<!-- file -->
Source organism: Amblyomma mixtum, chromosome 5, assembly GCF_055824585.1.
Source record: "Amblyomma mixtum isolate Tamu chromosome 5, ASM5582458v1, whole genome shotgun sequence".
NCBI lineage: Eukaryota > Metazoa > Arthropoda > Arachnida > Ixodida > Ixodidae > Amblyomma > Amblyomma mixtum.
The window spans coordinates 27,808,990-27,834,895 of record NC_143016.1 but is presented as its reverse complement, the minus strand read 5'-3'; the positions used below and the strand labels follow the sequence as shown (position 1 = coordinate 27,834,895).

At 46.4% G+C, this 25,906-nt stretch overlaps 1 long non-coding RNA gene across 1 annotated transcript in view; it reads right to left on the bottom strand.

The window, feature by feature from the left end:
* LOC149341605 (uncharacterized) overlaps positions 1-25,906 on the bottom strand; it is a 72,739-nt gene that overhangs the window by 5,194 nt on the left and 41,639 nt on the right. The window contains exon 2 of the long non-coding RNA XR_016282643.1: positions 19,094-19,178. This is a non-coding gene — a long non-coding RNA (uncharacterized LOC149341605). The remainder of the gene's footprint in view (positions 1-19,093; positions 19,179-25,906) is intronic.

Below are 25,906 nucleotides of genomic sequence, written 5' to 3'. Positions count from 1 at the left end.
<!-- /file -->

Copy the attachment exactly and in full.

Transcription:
Source organism: Amblyomma mixtum, chromosome 5, assembly GCF_055824585.1.
Source record: "Amblyomma mixtum isolate Tamu chromosome 5, ASM5582458v1, whole genome shotgun sequence".
NCBI lineage: Eukaryota > Metazoa > Arthropoda > Arachnida > Ixodida > Ixodidae > Amblyomma > Amblyomma mixtum.
The window spans coordinates 27,808,990-27,834,895 of record NC_143016.1 but is presented as its reverse complement, the minus strand read 5'-3'; the positions used below and the strand labels follow the sequence as shown (position 1 = coordinate 27,834,895).

At 46.4% G+C, this 25,906-nt stretch overlaps 1 long non-coding RNA gene across 1 annotated transcript in view; it reads right to left on the bottom strand.

The window, feature by feature from the left end:
* LOC149341605 (uncharacterized) overlaps positions 1-25,906 on the bottom strand; it is a 72,739-nt gene that overhangs the window by 5,194 nt on the left and 41,639 nt on the right. The window contains exon 2 of the long non-coding RNA XR_016282643.1: positions 19,094-19,178. This is a non-coding gene — a long non-coding RNA (uncharacterized LOC149341605). The remainder of the gene's footprint in view (positions 1-19,093; positions 19,179-25,906) is intronic.

Below are 25,906 nucleotides of genomic sequence, written 5' to 3'. Positions count from 1 at the left end.